Graduation Year


Date of Submission


Document Type

Open Access Senior Thesis

Degree Name

Bachelor of Arts



Reader 1

Cameron Shelton

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Terms of Use for work posted in Scholarship@Claremont.

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2020 Sophia S Helland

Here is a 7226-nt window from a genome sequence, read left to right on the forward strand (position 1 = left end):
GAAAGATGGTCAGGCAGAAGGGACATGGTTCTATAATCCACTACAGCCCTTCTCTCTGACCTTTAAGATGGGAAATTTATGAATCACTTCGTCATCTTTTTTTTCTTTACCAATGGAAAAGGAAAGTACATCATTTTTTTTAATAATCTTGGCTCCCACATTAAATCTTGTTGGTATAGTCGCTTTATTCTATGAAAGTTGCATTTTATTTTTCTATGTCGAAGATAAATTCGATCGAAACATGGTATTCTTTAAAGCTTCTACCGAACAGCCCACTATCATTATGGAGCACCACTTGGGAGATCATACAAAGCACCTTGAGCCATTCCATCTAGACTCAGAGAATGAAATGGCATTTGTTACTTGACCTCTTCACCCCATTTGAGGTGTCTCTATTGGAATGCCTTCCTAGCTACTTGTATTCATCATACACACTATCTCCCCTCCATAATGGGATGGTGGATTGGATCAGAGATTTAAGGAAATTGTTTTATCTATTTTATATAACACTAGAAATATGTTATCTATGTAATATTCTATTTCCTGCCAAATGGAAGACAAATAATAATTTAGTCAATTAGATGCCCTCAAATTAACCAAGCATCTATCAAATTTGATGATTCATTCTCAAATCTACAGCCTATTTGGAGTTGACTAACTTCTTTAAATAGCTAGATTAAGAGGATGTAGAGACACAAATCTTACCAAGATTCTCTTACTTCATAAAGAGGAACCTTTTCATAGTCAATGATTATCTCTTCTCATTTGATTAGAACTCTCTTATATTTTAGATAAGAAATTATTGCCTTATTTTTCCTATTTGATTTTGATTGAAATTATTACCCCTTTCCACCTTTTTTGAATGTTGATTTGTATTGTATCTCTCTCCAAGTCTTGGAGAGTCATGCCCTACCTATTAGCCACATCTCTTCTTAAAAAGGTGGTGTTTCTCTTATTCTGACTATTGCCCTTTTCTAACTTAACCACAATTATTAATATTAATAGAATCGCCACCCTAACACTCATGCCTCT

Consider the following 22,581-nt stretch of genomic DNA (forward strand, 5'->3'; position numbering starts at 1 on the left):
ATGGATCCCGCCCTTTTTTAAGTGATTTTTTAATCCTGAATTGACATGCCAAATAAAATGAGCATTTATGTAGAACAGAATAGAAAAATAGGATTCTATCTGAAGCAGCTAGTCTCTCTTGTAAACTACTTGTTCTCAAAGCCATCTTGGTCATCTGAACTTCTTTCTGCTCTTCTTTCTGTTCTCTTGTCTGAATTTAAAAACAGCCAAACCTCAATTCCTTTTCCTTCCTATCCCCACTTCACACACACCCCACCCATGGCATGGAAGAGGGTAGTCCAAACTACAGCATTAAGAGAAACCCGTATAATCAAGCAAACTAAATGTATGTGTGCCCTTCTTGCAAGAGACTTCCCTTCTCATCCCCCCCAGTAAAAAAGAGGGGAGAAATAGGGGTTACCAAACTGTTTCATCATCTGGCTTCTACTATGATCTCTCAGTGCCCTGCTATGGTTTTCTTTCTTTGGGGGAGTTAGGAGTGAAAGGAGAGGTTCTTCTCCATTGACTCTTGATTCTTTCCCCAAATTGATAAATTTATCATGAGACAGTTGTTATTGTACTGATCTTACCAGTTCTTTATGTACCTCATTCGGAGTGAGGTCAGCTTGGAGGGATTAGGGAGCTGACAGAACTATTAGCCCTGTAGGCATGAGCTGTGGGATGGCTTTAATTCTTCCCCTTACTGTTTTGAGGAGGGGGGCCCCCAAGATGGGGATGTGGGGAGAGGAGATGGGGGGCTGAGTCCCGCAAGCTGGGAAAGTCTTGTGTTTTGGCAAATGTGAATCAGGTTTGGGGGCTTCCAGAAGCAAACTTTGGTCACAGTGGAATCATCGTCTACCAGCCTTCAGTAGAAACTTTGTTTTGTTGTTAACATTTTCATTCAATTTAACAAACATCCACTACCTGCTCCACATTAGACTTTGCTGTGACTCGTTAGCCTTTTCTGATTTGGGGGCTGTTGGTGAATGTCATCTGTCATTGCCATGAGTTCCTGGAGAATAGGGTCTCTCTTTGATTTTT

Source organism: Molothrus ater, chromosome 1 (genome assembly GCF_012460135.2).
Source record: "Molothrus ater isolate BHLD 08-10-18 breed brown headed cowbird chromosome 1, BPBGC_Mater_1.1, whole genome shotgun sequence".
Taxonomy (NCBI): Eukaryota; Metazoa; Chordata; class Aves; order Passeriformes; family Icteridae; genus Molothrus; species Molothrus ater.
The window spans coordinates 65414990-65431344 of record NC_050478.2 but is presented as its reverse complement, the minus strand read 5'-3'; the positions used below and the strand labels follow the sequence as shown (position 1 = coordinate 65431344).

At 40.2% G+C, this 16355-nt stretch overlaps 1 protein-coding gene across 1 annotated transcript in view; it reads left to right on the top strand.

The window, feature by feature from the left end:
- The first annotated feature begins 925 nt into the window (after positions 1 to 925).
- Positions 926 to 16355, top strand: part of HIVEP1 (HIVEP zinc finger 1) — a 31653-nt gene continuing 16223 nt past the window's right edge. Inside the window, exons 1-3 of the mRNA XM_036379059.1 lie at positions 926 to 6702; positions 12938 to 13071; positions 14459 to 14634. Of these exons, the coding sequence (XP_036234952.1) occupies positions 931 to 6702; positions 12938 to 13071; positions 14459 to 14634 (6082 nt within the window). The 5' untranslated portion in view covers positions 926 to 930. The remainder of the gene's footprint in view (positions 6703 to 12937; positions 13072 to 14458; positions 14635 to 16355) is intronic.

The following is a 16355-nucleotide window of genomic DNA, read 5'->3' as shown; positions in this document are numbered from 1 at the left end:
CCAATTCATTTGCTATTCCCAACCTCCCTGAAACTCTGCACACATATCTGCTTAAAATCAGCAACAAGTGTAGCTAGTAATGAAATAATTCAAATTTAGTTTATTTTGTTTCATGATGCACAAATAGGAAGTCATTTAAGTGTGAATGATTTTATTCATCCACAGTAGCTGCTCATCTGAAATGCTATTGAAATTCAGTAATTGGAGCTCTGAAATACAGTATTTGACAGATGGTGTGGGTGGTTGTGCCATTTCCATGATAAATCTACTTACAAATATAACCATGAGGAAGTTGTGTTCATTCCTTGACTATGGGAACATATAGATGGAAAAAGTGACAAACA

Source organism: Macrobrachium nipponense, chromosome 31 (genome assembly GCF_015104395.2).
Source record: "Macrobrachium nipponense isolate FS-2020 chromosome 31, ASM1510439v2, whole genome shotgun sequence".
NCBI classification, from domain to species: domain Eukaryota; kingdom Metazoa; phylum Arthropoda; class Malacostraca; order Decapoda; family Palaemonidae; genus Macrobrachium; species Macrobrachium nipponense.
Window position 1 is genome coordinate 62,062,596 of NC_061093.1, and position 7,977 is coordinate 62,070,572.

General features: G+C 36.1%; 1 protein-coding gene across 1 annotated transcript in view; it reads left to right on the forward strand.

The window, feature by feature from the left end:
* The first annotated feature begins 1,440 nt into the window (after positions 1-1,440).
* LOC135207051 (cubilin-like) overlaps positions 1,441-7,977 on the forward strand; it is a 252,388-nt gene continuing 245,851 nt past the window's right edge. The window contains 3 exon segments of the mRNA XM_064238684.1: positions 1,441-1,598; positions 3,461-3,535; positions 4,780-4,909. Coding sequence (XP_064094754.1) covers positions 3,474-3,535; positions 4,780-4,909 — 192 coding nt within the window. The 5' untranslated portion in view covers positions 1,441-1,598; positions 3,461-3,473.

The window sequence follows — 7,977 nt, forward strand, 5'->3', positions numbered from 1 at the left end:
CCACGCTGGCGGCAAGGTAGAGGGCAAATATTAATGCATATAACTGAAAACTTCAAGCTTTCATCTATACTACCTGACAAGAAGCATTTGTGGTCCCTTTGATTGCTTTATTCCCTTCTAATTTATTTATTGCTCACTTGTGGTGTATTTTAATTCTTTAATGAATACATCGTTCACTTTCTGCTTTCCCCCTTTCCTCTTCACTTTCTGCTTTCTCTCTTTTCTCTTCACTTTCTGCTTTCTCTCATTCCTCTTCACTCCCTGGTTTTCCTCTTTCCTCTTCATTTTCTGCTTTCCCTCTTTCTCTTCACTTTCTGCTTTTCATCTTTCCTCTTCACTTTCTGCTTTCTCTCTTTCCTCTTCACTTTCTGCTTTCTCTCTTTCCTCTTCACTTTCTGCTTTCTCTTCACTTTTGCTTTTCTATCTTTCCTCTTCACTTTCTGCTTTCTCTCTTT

The Median Voter Theorem is a key concept in political economy, one that has been tested numerous times in the literature. However, it remains unclear the extent to which legislators respond to the needs of their district on a bill-by-bill basis. This paper seeks to understand the role of ideology and of local economic pressures that a state legislator faces when deciding how to vote on minimum wage legislation. Although some papers have examined legislator voting behavior on specific issues, this paper uses state legislatures and minimum wage bills to innovate on this existing literature in two key ways. First, I capitalize on the fact that the content of minimum wage legislation is relatively consistent throughout time, thus expanding my sample size and allowing me to compare bills across several years and states. Second, results from minimum wage bills at the state level are more generalizable, as they address important issues but are less high-profile than most federal or emergency bills. To test this question, I compile a list of state minimum wage bills that received a floor vote between 2012-2016 and of each legislators’ vote. I then match each legislator with an ideology score from the “The Ideological Mapping of American Legislatures,” and a series of economic and demographic variables from the American Community Survey at the district level. I find that minimum wages are an overwhelmingly partisan issue, with Democrats being almost 60 percent more likely to vote in favor of an increase. However, as the number of individuals in a district who would be affected by a minimum wage increase goes up, legislators become less likely to vote in favor of the bill.